When President Barack Obama steps up to the podium at Commencement on Sunday, he will be the fifth U.S. President to do so. Obama is actually the third sitting U.S. President to speak at an OSU Commencement; he follows Gerald R. Ford and George W. Bush in that role. Other U.S. Presidents have spoken, but not while they were in office. George H.W. Bush spoke while he was still in his first term as Vice President under Ronald Reagan and Bill Clinton spoke seven years after he left office.
Below, we’ve printed short portions of their commencement speech transcripts. See if you can match the speech to the President. Answers are at the bottom of the blog, as is a link to the page on our web site where you can find a list of all our commencement speeches, as well as links to speech transcripts. You may find this exercise harder than it sounds. It turns out commencement speakers often talk about the same things that are perennially important to new graduates: job prospects and the economy in general, their future role in society, and the future of both the nation and the planet. Good luck!
Speech No. 1:
As fellow human beings, we celebrate the rising capacities of the Chinese nation, a people with firm belief in their own destiny. However, as Americans, motivated by free competition, we see a distant challenge. And I believe all Americans welcome that challenge. We must compete internationally not only to maintain the balance of trade in our standard of living, but to offer to the world’s impoverished examples and opportunities of a better life. We should do that for humane and for perhaps even self-interest. … And I am confident that America’s youth will make the difference. You are America’s greatest untapped source of energy. But energy unused is energy wasted. …
Some believe [a] lesson in service is fading … Your generation will respond to these skeptics – one way or another. You will determine whether our new ethic of responsibility is the break of a wave, or the rise of a tide. You will determine whether we become a culture of selfishness and look inward – or whether we will embrace a culture of service and look outward. Because this decision is in your hands, I’m confident of the outcome. Your class and your generation understand the need for personal responsibility – so you will make a culture of service a permanent part of American life.
Speech No. 3:
Your most immediate concern is probably the economy. Most of you will be leaving her to go out and look for jobs, and while I can’t promise it will be easy, I can tell you that the overall economic picture looks better than it has in a long time. … All the indications are that this recovery that we’re in the middle of now is strong and will be lasting. … The greatest danger that we as a nation now face is the psychology of fear of retrenchment – that means giving up on the promise of the future, holding tightly to the past, even as it steadily shrinks and dwindles in our grasp.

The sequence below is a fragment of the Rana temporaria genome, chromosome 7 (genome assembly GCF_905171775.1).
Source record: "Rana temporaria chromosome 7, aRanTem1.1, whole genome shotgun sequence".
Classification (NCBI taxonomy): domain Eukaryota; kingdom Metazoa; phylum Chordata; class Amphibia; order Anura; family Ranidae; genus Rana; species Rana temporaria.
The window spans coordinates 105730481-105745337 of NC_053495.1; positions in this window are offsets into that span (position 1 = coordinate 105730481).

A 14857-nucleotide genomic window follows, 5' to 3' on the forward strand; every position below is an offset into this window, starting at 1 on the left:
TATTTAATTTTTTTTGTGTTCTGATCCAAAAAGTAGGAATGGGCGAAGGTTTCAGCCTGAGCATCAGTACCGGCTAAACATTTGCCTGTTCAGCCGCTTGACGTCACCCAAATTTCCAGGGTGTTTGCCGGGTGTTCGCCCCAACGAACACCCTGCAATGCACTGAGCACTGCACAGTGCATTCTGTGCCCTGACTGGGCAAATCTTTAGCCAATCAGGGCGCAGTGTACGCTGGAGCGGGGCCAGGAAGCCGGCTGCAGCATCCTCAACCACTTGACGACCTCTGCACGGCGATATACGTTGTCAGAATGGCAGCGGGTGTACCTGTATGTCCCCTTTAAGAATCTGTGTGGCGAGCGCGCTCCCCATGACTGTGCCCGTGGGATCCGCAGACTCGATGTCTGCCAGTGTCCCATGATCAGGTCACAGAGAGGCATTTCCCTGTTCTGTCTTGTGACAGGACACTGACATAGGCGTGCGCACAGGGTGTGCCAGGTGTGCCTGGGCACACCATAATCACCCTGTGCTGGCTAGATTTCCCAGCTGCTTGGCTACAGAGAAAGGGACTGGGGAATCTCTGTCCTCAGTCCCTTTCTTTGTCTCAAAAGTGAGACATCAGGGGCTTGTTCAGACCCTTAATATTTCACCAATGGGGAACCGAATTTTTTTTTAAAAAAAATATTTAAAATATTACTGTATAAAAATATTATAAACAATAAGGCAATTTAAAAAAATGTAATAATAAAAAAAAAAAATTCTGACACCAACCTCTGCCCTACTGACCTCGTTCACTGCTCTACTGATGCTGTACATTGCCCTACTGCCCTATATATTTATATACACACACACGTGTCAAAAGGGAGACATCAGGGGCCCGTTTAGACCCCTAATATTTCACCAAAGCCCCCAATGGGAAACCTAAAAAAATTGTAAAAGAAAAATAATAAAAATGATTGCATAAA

Speech No. 4:
First, it is necessary to understand the promise and peril of the 21st century world, an age of unprecedented interdependence for good or ill. Interdependence simply means we can’t escape each other. A lot of it is exciting … But interdependence also means we share common vulnerabilities to terror, to weapons of mass destruction, to diseases like avian influenza, to the rampant inequalities in the world, to all the political conflicts rooted in religious and ethnic identities, to climate change … We can’t escape on another’s challenges. … We have to see each other because, in an interdependent world, we really can’t succeed without each other. That will be your great challenge. …
President Ford, 1974
Speech 1: Gerald R. Ford spoke at the Summer Commencement ceremony on August 30, 1974 – barely a month after being sworn into nation’s highest office after Richard Nixon resigned. Ford had been to China several months before in his official capacity as then-Vice President.
President Bush, 2002
Speech 2: George W. Bush spoke at the Spring Commencement ceremony on June 14, 2002 – just three months shy of the first-year anniversary of the Sept. 11, 2001, attacks. At the time, many young people were joining the military, training to become firefighters and police officers, and generally trying to find ways to serve their country in the aftermath of the terrorist attack that killed more than 3,000 people, including Pentagon military personnel, and New York firefighters and police officers.
Vice President Bush, 1983
Speech 3: George W. Bush’s father, George H.W., spoke on June 10, 1983, at the Spring Commencement ceremony, while still serving as Vice President under Ronald Reagan. After a two-year recession at the beginning of that decade, the country was experiencing sustained growth at the time Bush spoke and would continue in this pattern until 1990.
Speech 4: Bill Clinton spoke on June 10, 2007, at the Spring Commencement ceremony, seven years after he left office. In 2005, Clinton formed the Clinton Global Initiative to bring together young people who are committed to solving issues of global importance.
Visit our website for a list of commencement addresses with links to transcripts.